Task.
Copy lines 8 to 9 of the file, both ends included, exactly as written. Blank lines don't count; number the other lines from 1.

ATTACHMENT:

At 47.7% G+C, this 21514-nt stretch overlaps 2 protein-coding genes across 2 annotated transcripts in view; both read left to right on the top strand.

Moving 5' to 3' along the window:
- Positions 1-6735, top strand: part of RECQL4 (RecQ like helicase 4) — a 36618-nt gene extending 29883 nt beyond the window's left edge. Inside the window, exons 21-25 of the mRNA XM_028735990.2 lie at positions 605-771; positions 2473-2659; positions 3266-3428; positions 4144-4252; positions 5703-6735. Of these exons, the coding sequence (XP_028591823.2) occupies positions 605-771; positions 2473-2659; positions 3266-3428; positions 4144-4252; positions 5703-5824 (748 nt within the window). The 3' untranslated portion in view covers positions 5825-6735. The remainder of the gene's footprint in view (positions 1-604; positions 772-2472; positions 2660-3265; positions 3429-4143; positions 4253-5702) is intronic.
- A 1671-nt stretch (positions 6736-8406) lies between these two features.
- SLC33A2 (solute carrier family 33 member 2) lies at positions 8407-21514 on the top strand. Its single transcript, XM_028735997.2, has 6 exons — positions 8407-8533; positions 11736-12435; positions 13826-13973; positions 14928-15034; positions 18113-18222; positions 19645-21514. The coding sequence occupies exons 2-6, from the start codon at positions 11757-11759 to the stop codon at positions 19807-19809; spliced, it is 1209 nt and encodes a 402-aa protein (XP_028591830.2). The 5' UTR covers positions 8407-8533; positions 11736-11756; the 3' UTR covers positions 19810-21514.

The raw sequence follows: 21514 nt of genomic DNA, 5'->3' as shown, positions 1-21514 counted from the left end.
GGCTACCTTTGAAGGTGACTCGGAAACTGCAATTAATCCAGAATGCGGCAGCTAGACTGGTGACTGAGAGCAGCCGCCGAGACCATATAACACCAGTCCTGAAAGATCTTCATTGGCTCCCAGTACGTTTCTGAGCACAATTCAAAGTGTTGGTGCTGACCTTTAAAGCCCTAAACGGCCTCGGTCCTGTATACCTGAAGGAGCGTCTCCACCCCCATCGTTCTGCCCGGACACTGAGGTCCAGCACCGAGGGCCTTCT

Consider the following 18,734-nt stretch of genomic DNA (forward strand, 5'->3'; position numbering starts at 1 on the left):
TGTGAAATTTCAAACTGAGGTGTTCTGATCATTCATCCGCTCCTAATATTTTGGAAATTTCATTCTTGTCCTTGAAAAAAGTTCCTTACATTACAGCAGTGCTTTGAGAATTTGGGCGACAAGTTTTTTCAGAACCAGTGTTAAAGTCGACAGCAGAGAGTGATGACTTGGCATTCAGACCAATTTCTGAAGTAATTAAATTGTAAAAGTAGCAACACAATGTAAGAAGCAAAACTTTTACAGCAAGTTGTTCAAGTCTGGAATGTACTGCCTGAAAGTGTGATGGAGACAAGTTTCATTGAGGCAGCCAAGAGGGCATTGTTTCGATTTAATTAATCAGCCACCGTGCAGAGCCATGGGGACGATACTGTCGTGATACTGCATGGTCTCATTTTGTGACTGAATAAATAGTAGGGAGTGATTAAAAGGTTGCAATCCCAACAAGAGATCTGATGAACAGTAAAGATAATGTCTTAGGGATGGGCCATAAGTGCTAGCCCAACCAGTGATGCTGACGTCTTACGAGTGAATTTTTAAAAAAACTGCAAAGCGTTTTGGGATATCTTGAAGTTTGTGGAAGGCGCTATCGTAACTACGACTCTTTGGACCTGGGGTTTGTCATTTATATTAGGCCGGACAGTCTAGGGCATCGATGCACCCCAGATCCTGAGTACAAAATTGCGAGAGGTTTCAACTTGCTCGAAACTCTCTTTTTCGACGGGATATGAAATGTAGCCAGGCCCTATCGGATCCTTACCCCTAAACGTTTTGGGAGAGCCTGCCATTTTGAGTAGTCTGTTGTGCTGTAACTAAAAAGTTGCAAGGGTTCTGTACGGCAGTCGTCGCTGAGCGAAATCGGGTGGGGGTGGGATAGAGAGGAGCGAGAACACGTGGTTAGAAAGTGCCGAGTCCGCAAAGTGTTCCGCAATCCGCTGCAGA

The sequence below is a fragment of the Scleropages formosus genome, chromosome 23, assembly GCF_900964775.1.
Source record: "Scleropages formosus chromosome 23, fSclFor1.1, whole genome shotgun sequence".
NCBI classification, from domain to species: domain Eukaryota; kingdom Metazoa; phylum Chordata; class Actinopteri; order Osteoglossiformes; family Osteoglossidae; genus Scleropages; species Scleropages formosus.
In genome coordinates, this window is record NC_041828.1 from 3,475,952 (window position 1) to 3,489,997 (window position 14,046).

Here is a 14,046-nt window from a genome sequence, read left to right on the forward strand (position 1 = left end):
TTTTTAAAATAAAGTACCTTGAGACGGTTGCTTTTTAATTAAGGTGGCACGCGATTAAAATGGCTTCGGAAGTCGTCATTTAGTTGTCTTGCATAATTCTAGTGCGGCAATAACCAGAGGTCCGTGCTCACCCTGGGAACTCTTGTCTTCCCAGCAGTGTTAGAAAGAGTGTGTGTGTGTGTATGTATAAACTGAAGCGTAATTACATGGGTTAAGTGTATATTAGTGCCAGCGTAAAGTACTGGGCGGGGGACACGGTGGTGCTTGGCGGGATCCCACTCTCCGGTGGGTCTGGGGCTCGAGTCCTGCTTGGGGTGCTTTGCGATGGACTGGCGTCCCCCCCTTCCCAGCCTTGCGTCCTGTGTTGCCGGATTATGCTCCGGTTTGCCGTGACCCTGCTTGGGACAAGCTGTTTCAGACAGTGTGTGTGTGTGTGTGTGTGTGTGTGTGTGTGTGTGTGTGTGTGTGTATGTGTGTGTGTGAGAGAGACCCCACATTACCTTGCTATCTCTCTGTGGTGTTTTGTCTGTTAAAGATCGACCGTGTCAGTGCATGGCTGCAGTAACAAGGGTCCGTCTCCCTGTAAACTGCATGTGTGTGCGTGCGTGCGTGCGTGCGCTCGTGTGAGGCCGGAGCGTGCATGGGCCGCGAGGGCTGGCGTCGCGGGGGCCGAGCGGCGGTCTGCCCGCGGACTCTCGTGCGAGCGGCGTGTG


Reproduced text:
Consider the following 18,734-nt stretch of genomic DNA (forward strand, 5'->3'; position numbering starts at 1 on the left):
TGTGAAATTTCAAACTGAGGTGTTCTGATCATTCATCCGCTCCTAATATTTTGGAAATTTCATTCTTGTCCTTGAAAAAAGTTCCTTACATTACAGCAGTGCTTTGAGAATTTGGGCGACAAGTTTTTTCAGAACCAGTGTTAAAGTCGACAGCAGAGAGTGATGACTTGGCATTCAGACCAATTTCTGAAGTAATTAAATTGTAAAAGTAGCAACACAATGTAAGAAGCAAAACTTTTACAGCAAGTTGTTCAAGTCTGGAATGTACTGCCTGAAAGTGTGATGGAGACAAGTTTCATTGAGGCAGCCAAGAGGGCATTGTTTCGATTTAATTAATCAGCCACCGTGCAGAGCCATGGGGACGATACTGTCGTGATACTGCATGGTCTCATTTTGTGACTGAATAAATAGTAGGGAGTGATTAAAAGGTTGCAATCCCAACAAGAGATCTGATGAACAGTAAAGATAATGTCTTAGGGATGGGCCATAAGTGCTAGCCCAACCAGTGATGCTGACGTCTTACGAGTGAATTTTTAAAAAAACTGCAAAGCGTTTTGGGATATCTTGAAGTTTGTGGAAGGCGCTATCGTAACTACGACTCTTTGGACCTGGGGTTTGTCATTTATATTAGGCCGGACAGTCTAGGGCATCGATGCACCCCAGATCCTGAGTACAAAATTGCGAGAGGTTTCAACTTGCTCGAAACTCTCTTTTTCGACGGGATATGAAATGTAGCCAGGCCCTATCGGATCCTTACCCCTAAACGTTTTGGGAGAGCCTGCCATTTTGAGTAGTCTGTTGTGCTGTAACTAAAAAGTTGCAAGGGTTCTGTACGGCAGTCGTCGCTGAGCGAAATCGGGTGGGGGTGGGATAGAGAGGAGCGAGAACACGTGGTTAGAAAGTGCCGAGTCCGCAAAGTGTTCCGCAATCCGCTGCAGA